At the same time, the authors of this book maintain an almost total veil of silence over the quantitative techniques that economists use both to capture the self-interested behavior of people in the past and to assess their own applications of the logic of self-interest. "Correlation coefficients, regression lines, and t-statistics," the meat and potatoes of the actual practice of economic history, appear only in a brief note on statistics in the "Suggestions for Readings and How to Approach Them" at the end of the book (pp. 239-40). The historian who thus turned with excitement from Economics and the Historian to the Journal of Economic History or Explorations in Economic History would hardly be able to follow the conversations conducted there, let alone participate in them.
By the same token, even those "economists who specialize in economic history" (p. xiii) would find much that is published now in the American Historical Review or the Journal of Modern History something of a shock. Whereas fifteen years ago social history, with its structuralist and materialist inflections, was in the ascendant, it is a linguistically inspired cultural history that today enjoys Clio's favor. The concern with movements, forces, and conditions has given way to a preoccupation with identities, memories, and representations as the making of the self has claimed priority over the prosecution of its interests.
The premise on which Rawski and his colleagues proceed, however, is that the gap between history and economics is merely a problem of accessibility. Economists express their fundamental concepts in what is essentially a foreign language, and their prose is too often "infelicitous" (p. 4). By translating the vocabulary of supply and demand and markets and equilibria into ordinary English and recasting the arguments of economics in prose rather than equations, the contributors to Economics and the Historian aim to make the "dismal science" hospitable to historians. Sadly, they fail to recognize that the concerns of many historians nowadays are far removed from those of economists and that speaking in a language historians can understand will not be enough to inspire a substantive dialogue between them.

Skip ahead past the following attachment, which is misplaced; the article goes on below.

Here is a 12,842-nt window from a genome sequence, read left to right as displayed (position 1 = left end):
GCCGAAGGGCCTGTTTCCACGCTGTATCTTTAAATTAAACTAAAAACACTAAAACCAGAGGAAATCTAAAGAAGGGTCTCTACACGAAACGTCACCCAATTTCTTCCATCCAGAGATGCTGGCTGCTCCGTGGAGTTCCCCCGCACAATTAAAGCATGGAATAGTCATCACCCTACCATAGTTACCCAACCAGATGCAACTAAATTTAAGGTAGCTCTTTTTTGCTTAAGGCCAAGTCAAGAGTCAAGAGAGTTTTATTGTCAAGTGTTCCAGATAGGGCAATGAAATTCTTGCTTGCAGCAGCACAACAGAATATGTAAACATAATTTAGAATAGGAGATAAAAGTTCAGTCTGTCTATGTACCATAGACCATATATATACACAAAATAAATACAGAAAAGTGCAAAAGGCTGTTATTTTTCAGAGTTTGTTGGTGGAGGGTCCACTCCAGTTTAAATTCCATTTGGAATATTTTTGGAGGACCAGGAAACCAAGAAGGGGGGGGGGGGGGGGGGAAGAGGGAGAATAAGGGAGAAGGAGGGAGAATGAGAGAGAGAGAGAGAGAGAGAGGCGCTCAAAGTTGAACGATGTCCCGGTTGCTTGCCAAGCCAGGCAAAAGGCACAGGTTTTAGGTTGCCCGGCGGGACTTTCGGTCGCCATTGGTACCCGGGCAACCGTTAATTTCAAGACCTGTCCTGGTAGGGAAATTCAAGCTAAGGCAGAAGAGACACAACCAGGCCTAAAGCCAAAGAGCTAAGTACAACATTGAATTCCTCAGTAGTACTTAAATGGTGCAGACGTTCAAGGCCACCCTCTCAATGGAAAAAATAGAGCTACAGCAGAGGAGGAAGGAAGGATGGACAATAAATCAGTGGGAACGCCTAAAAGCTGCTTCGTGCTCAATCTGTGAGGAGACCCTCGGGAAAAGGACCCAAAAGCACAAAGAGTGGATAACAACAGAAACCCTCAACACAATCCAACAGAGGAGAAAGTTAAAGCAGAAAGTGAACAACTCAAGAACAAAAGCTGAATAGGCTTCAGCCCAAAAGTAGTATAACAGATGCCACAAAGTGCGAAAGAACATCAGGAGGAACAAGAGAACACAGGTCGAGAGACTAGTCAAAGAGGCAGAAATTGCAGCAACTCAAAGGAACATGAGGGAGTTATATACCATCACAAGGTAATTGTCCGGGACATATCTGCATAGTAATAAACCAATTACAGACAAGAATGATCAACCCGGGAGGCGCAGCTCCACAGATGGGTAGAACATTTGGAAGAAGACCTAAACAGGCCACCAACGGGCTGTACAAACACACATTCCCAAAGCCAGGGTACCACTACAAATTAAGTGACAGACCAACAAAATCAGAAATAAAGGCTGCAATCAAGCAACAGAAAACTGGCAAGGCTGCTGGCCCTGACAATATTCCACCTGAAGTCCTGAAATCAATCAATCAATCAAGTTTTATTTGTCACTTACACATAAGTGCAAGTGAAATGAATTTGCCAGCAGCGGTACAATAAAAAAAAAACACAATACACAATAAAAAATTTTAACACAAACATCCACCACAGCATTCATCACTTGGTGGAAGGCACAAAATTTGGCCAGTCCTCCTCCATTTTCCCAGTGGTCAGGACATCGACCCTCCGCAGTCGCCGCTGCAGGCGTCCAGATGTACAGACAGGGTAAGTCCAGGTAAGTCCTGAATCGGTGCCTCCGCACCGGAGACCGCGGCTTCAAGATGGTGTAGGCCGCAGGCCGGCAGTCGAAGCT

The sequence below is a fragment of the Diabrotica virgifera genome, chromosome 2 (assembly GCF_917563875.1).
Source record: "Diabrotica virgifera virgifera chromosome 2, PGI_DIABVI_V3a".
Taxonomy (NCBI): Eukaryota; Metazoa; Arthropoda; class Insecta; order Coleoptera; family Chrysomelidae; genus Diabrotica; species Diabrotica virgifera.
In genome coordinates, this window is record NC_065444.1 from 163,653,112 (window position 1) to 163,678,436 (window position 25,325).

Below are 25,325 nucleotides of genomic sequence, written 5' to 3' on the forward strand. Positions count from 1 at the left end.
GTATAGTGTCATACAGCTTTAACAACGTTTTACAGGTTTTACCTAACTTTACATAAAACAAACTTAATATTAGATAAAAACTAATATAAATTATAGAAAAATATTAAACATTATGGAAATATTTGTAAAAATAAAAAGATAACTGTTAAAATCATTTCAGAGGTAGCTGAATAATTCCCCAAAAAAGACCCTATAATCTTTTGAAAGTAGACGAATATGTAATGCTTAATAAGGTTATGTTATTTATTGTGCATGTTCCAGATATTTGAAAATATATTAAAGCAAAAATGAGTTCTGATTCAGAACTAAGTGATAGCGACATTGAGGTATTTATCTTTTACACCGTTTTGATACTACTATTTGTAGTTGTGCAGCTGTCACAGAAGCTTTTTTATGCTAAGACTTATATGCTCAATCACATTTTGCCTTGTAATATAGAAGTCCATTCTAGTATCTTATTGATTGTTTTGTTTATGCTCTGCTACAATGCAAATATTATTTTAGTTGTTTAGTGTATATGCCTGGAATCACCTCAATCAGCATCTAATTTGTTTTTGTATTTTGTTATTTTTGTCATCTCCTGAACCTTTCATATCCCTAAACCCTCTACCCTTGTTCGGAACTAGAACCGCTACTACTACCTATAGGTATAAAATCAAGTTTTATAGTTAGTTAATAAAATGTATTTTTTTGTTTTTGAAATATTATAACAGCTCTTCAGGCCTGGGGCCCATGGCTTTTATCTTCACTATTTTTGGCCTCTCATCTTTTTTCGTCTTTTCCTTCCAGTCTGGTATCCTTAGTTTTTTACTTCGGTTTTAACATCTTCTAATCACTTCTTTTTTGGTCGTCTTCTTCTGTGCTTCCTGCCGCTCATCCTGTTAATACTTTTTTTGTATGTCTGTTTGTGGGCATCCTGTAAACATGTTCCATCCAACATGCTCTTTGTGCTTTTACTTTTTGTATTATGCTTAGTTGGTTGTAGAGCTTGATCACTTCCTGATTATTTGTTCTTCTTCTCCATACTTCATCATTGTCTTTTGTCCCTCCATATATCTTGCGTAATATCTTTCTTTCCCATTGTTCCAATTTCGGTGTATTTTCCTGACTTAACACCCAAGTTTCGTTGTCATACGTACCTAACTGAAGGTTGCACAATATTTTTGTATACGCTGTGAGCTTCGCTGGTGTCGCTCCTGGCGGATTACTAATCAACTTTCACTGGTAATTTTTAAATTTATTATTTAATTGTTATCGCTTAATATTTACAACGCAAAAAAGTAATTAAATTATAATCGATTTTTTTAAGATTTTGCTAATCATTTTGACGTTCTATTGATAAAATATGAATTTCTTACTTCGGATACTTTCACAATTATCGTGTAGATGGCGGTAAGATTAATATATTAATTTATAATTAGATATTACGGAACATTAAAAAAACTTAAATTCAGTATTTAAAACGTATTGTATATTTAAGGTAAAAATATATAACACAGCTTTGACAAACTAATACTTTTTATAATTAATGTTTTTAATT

Economics and the Historian, then, invites historians to discuss matters that no longer interest them deeply, and it fails to equip them adequately for the exchange. As a result, it may well prove a book with a very narrow market. Those most excited by its contents are quite likely to possess already something of the expertise it makes available. Those without this expertise are by and large already engaged in historical inquiries that demand a mastery of very different languages and analytical practices. If economic historians are successfully to engage non-economic historians in constructive conversations about the past, they will have to familiarize themselves more with where history has gone while the cliometric revolution was running its course than Rawski and company have chosen to do.
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Michael Dintenfass. Review of Rawski, Thomas G., ed., Economics and the Historian.